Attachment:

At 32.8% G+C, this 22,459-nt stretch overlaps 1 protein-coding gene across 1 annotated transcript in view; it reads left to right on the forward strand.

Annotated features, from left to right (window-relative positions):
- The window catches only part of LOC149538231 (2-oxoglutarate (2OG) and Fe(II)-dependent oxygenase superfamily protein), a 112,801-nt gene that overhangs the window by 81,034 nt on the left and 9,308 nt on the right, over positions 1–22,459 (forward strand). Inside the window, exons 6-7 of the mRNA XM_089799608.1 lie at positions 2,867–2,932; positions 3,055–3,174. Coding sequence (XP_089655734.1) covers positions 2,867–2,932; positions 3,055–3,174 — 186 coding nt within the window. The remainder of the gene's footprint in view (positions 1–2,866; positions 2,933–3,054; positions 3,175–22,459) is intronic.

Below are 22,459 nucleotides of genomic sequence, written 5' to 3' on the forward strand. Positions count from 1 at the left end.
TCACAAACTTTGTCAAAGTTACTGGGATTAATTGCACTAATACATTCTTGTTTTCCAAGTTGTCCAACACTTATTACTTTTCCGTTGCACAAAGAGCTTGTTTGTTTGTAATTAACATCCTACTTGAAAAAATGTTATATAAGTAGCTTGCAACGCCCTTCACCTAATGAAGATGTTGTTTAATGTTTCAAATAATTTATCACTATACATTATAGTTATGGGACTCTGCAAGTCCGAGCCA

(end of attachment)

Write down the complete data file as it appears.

At 32.8% G+C, this 22,459-nt stretch overlaps 1 protein-coding gene across 1 annotated transcript in view; it reads left to right on the forward strand.

Annotated features, from left to right (window-relative positions):
- The window catches only part of LOC149538231 (2-oxoglutarate (2OG) and Fe(II)-dependent oxygenase superfamily protein), a 112,801-nt gene that overhangs the window by 81,034 nt on the left and 9,308 nt on the right, over positions 1–22,459 (forward strand). Inside the window, exons 6-7 of the mRNA XM_089799608.1 lie at positions 2,867–2,932; positions 3,055–3,174. Coding sequence (XP_089655734.1) covers positions 2,867–2,932; positions 3,055–3,174 — 186 coding nt within the window. The remainder of the gene's footprint in view (positions 1–2,866; positions 2,933–3,054; positions 3,175–22,459) is intronic.

Below are 22,459 nucleotides of genomic sequence, written 5' to 3' on the forward strand. Positions count from 1 at the left end.
TCACAAACTTTGTCAAAGTTACTGGGATTAATTGCACTAATACATTCTTGTTTTCCAAGTTGTCCAACACTTATTACTTTTCCGTTGCACAAAGAGCTTGTTTGTTTGTAATTAACATCCTACTTGAAAAAATGTTATATAAGTAGCTTGCAACGCCCTTCACCTAATGAAGATGTTGTTTAATGTTTCAAATAATTTATCACTATACATTATAGTTATGGGACTCTGCAAGTCCGAGCCA